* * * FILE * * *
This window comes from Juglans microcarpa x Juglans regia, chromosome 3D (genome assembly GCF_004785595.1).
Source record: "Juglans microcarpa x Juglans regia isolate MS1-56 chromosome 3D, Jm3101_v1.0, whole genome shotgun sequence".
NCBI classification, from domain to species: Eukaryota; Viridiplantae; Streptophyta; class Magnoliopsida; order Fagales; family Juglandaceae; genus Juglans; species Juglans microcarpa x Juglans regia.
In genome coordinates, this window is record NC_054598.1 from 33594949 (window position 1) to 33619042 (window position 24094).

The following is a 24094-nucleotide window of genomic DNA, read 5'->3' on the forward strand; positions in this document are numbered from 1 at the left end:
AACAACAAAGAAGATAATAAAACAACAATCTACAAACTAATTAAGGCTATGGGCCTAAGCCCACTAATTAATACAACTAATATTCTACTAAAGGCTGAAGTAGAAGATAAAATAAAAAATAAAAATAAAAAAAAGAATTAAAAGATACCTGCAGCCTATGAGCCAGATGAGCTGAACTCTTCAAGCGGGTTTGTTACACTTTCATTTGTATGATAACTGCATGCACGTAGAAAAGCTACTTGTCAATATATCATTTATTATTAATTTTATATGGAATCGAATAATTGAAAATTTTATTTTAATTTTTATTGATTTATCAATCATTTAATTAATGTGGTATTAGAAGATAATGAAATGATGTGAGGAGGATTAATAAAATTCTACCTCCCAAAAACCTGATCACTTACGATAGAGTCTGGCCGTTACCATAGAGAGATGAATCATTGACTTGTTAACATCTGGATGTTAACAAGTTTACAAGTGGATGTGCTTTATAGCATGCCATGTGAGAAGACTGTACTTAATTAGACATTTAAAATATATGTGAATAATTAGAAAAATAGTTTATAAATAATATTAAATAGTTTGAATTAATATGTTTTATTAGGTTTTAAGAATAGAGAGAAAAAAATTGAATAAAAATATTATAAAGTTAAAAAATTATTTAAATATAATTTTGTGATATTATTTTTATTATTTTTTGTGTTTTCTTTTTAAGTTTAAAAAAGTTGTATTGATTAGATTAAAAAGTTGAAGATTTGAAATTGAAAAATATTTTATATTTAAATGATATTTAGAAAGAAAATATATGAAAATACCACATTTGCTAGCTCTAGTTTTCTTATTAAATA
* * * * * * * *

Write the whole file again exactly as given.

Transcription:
This window comes from Juglans microcarpa x Juglans regia, chromosome 3D (genome assembly GCF_004785595.1).
Source record: "Juglans microcarpa x Juglans regia isolate MS1-56 chromosome 3D, Jm3101_v1.0, whole genome shotgun sequence".
NCBI classification, from domain to species: Eukaryota; Viridiplantae; Streptophyta; class Magnoliopsida; order Fagales; family Juglandaceae; genus Juglans; species Juglans microcarpa x Juglans regia.
In genome coordinates, this window is record NC_054598.1 from 33594949 (window position 1) to 33619042 (window position 24094).

The following is a 24094-nucleotide window of genomic DNA, read 5'->3' on the forward strand; positions in this document are numbered from 1 at the left end:
AACAACAAAGAAGATAATAAAACAACAATCTACAAACTAATTAAGGCTATGGGCCTAAGCCCACTAATTAATACAACTAATATTCTACTAAAGGCTGAAGTAGAAGATAAAATAAAAAATAAAAATAAAAAAAAGAATTAAAAGATACCTGCAGCCTATGAGCCAGATGAGCTGAACTCTTCAAGCGGGTTTGTTACACTTTCATTTGTATGATAACTGCATGCACGTAGAAAAGCTACTTGTCAATATATCATTTATTATTAATTTTATATGGAATCGAATAATTGAAAATTTTATTTTAATTTTTATTGATTTATCAATCATTTAATTAATGTGGTATTAGAAGATAATGAAATGATGTGAGGAGGATTAATAAAATTCTACCTCCCAAAAACCTGATCACTTACGATAGAGTCTGGCCGTTACCATAGAGAGATGAATCATTGACTTGTTAACATCTGGATGTTAACAAGTTTACAAGTGGATGTGCTTTATAGCATGCCATGTGAGAAGACTGTACTTAATTAGACATTTAAAATATATGTGAATAATTAGAAAAATAGTTTATAAATAATATTAAATAGTTTGAATTAATATGTTTTATTAGGTTTTAAGAATAGAGAGAAAAAAATTGAATAAAAATATTATAAAGTTAAAAAATTATTTAAATATAATTTTGTGATATTATTTTTATTATTTTTTGTGTTTTCTTTTTAAGTTTAAAAAAGTTGTATTGATTAGATTAAAAAGTTGAAGATTTGAAATTGAAAAATATTTTATATTTAAATGATATTTAGAAAGAAAATATATGAAAATACCACATTTGCTAGCTCTAGTTTTCTTATTAAATA